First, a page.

This is a List of Confederate Monuments and Memorials dedicated to the memory of those who served and died in service to the Confederate States during the American Civil War.

Many Confederate Monuments were erected in the former Confederate States and border states in the decades following the Civil War, in many instances by the United Daughters of the Confederacy, Ladies Memorial Associations, and other memorial organizations. Other Confederate Monuments are located on Civil War Battlefields.

New Confederate Monuments continue to be proposed, and some have been built in recent years. In Arizona, a Sons of Confederate Veterans Camp Erected a Confederate Monument in Phoenix in 1999 and Confederate heritage groups dedicated a Confederate Memorial in Sierra Vista in 2010. The Delaware Confederate Monument was unveiled in 2007 in Georgetown, Delaware. In South Carolina in 2010, the Sons of Confederate Veterans have sought to Erect a Monument to mark the 150th anniversary of the passage of the Ordinance of Secession in December 1860, but the cities of Charleston and North Charleston have refused them permission.

Many Confederate Monuments are listed on the "National Register of Historic Places." Confederate Monuments found in the state of West Virginia are listed here:

  • Nearly all county courthouses in the Commonwealth have memorials to Virginian and Confederate dead, many of them vary similar in appearance. One exception is Accomack County, on the Eastern Shore, where the Confederate monument stands in Parksley, as opposed to the county seat of Accomac. The Confederate monument in Northampton County, the other of the two counties on Virginia's Eastern Shore, stands in front of the county courthouse at Eastville. Courthouses in Essex, Middlesex, Sussex, Caroline, Orange, Albermarle, Rockbridge, Rockingham, Lancaster, King George, Stafford, Prince George, King William, Prince William, Prince Edward, Cumberland, Charlotte, Louisa, Isle of Wight, York, New Kent, James City, Charles City, Northumberland, Westmoreland, Lee, Wise, Buckingham, Nottoway, Bedford, and many other Virginia counties feature Confederate monuments. In addition, many of Virginia's independent cities are home to Confederate monuments, including those in Richmond, Lynchburg, Roanoke, Portsmouth, Charlottesville, Culpeper, Alexandria, Norfolk, Suffolk, Lexington, Waynesboro, Staunton, and Winchester.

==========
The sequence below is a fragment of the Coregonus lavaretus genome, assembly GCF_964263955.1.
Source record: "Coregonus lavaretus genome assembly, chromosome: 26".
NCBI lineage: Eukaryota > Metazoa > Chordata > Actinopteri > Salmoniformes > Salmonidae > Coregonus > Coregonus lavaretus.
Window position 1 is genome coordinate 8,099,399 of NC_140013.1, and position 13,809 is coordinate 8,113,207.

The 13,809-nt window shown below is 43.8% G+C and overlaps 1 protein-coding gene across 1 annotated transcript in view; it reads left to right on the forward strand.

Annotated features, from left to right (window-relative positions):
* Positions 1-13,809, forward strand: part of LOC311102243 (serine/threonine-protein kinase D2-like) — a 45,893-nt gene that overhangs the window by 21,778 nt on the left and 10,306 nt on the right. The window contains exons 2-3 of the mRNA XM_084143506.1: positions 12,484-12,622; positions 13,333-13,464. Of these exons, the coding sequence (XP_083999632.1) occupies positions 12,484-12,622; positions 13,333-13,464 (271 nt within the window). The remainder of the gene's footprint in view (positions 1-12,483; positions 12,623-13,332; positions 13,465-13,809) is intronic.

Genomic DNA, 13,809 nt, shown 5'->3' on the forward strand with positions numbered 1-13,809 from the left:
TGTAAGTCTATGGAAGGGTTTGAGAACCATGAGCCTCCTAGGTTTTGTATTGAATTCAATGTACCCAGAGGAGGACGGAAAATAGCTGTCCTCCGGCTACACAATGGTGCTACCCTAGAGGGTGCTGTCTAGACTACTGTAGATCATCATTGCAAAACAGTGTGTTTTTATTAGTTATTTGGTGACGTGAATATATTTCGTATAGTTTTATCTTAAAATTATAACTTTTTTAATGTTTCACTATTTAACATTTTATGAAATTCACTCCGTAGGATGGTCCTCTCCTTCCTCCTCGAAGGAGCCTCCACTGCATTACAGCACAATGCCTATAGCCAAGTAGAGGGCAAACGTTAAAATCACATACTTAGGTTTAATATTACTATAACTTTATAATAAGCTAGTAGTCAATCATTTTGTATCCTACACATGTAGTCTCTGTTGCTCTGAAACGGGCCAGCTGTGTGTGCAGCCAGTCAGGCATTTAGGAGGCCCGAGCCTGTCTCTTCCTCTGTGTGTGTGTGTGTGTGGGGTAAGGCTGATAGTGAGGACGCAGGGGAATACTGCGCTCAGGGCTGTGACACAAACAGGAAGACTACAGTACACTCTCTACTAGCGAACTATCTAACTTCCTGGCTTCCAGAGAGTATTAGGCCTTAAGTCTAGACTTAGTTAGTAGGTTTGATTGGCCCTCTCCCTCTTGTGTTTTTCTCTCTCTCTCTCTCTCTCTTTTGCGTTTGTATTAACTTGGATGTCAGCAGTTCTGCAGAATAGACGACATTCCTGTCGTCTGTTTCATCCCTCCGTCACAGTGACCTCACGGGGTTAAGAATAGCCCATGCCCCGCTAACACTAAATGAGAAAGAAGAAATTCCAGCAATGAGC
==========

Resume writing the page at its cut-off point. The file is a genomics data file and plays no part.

• Confederate Memorial, Arlington National Cemetery, Arlington, Virginia; authorized in 1906 by United States Secretary of War William Howard Taft and unveiled in 1914
  • Appomattox statue to the Confederate dead is at the intersection of Washington and Prince streets in Old Town Alexandria
  • Lynchburg has a Confederate Statue opposite Courthouse.
  • Mecklenburg County has a Confederate statue in front of the Courthouse.
  • Confederate Monument, Portsmouth, Virginia, listed on the National Register of Historic Places in Portsmouth, Virginia
  • The Memorial Granite Pile, Confederate Section, Hollywood Cemetery, Richmond, Virginia
  • Monument Avenue in Richmond features monuments of five Confederate leaders, in addition to African-American tennis player Arthur Ashe. His addition to the Confederate leaders was controversial.
  • Oakwood Cemetery in Richmond is the burial ground for enlisted men who died during Confederate service in the Richmond hospitals.



Designed for the North American Preservation of Monuments
by Bobby W. Smith
Copyright © 2017-2018 Col. Charles DeMorse's 29th Texas Cavalry Camp #2269, Sons of Confederate Veterans
All Rights Reserved. Limited use rights may be granted by written or electronic permission